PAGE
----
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Giants make it official: Bobby Evans out as GM

His 24 years with the organization ends not with a bang (power hitters don’t want to come to AT&T Park), but a whimper (soft contact is better than no contact).

San Francisco Giants Introduce Nori Aoki Photo by Ezra Shaw/Getty Images

Just before tonight’s game, San Francisco Giants GM Bobby Evans was officially eliminated from GM contention for 2019, according to Hank Schulman of the San Francisco Chronicle.

The reported move certainly ends all speculation about Evans’ future, but Schulman’s report does hint at a couple of other things that similarly end speculation about how the Giants are going to handle this offseason:

The organization is expected to ask Evans to stay in the organization, but it’s not clear if he would stay or seek employment elsewhere. Evans, like executive vice president Brian Sabean and manager Bruce Bochy, are signed through 2019.

Even though the team is looking for someone to come in from the outside, it’s clear that Larry Baer and the ownership want to maintain as much of the current structure and culture as possible. That’s not surprising, but it might make the hiring process a little trickier. The Giants might be inclined to find someone closer to their mode of thinking, which we are kinda-sorta seeing over the past couple of years as a mind set that’s out of step with the rest of the industry.

That last bit is my speculation, but shifting Evans’ role and keeping most of the key decision-makers in place really does cement the idea that the Giants are not rebuilding and they won’t ever rebuild as long as the current ownership group is intact. Can an Ivy League-educated stockbroker-turned-human-commodities trader work within such a confining and intensely humanist system, or will someone like Omar Minaya make his way back into a front office?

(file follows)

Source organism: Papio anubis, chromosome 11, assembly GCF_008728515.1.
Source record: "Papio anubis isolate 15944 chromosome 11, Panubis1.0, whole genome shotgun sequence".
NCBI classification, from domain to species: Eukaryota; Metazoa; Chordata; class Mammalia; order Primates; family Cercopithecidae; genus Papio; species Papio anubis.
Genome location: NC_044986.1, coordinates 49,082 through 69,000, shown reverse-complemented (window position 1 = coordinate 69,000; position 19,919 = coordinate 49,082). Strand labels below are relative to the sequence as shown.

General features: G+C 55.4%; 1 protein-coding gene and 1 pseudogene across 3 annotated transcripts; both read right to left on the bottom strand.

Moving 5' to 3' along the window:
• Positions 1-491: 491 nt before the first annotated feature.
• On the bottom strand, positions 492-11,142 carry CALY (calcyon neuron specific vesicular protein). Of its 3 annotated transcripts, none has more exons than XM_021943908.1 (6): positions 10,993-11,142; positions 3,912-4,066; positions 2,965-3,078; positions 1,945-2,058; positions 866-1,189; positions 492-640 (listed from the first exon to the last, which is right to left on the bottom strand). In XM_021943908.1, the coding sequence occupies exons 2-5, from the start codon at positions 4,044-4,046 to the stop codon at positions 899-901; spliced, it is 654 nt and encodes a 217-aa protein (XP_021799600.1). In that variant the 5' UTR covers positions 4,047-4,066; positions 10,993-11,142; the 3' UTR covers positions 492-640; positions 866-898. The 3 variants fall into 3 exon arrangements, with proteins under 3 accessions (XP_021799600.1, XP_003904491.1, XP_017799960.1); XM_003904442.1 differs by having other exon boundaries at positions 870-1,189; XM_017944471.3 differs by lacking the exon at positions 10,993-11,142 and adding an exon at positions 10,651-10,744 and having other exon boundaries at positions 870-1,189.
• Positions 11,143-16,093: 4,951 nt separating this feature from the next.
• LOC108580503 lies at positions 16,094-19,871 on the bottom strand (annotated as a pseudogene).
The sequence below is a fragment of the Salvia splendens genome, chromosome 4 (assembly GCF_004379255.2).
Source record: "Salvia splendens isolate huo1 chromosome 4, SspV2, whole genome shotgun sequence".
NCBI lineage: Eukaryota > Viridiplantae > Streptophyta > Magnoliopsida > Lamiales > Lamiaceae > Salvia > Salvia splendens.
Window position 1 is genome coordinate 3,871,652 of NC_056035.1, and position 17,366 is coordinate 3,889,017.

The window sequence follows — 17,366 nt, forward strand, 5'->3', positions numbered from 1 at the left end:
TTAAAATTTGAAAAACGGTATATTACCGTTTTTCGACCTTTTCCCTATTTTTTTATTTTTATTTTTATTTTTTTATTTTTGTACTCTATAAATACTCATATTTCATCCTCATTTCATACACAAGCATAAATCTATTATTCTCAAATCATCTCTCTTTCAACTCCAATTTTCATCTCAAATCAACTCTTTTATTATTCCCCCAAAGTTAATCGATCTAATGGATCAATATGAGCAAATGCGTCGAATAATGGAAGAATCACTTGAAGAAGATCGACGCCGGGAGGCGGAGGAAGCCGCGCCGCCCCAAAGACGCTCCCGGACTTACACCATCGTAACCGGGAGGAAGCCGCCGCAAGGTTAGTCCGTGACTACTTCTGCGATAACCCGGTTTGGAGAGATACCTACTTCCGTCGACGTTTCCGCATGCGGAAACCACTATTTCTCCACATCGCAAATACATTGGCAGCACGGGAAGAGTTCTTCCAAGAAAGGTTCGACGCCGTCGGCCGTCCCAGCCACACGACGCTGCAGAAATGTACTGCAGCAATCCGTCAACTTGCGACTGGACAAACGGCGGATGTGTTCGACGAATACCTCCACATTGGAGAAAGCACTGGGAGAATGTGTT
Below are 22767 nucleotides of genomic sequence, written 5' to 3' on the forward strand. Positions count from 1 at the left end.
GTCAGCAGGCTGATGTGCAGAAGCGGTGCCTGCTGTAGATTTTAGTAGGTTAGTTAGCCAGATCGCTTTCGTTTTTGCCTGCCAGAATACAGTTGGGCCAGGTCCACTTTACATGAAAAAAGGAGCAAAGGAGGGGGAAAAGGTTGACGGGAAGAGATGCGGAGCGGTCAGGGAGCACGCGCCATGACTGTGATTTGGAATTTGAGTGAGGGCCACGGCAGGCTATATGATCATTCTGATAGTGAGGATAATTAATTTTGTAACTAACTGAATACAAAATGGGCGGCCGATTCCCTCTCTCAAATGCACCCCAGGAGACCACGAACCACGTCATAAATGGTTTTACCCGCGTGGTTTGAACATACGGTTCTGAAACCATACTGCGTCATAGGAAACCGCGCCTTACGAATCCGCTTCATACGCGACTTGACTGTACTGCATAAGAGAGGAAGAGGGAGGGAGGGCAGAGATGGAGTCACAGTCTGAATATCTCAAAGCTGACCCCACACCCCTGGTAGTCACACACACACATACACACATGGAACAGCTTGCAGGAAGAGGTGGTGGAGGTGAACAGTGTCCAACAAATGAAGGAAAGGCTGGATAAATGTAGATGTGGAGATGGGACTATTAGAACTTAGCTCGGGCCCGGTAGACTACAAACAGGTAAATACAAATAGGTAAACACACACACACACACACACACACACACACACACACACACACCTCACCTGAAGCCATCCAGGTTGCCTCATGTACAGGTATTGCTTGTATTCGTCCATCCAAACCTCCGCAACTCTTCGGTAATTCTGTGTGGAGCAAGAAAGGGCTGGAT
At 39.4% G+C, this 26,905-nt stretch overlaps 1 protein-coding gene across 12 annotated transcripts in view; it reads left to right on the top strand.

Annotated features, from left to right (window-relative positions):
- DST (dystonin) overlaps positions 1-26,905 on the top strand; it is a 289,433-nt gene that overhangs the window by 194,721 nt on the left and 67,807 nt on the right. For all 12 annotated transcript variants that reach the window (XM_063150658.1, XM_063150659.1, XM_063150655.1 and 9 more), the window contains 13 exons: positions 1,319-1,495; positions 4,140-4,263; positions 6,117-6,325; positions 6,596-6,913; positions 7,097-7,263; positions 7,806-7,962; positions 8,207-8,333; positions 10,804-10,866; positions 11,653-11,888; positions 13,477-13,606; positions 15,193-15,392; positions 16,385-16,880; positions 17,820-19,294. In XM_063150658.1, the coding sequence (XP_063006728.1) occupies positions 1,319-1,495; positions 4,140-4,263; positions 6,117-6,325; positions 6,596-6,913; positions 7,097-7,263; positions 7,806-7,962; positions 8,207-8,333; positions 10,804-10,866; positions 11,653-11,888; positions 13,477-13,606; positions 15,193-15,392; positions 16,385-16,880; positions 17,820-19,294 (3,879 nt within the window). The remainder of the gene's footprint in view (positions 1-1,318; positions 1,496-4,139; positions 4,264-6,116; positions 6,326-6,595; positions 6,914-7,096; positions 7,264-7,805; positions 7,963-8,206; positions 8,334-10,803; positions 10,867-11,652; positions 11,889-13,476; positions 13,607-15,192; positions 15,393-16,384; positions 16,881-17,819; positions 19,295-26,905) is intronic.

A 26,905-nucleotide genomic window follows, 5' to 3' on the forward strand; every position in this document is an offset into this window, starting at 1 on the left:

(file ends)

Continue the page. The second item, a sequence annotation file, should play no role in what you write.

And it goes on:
As for Evans... 24 years is a long time with any organization. He literally worked his way up from administrative assistant to the general manager. Think of everything he’s experienced over the years, everything he’s seen.

He was Brian Sabean’s assistant — he very likely taught Brian Sabean how to send a text message and/or use a flip phone. Bryan Srabian had to teach the front office about social media to successfully pitch The @ Cafe. Can you imagine how many flash cards and PowerPoint presentations he’s pulled all-nighters working on over the years just to explain batting average on balls in play and isolated slugging percentages?

Taking over the role of GM from a living legend (I can only assume that Sabean has ascended to the baseball equivalent at this point) had to feel like a tremendous personal accomplishment in addition to being intensely emotional. Every decision he made (although, maybe we’ll learn at some point that Melancon, Longoria, and McCutchen were edicts he had to follow instead of his own ideas) were ones he thought were for the good of the team. Practically none of it worked out for him and considering that as a part of his entire history with the team and his progress up the ladder can’t help but make you feel bad for the guy.

Well, maybe it only makes me feel a little bit bad because I can relate. Here I am taking over this hugely successful and popular thing built by a living legend (I’m boosting Grant’s stature here to make him sound taller) and naturally not living up to those expectations. If you see me trade Sami or Kenny for Matt Moore, then you know I’m in real trouble.

So, farewell Bobby Evans. You’re with Dave Righetti now, running free in a field somewhere upstate. But maybe you’ll be back. No — you have to come back. Somewhere. Anywhere. It would be a shame for a career epitaph to be “He traded Matt Duffy”.

AAAAGH! I was just about to hit publish on this when I saw the tweet. I saw. The. Tweet.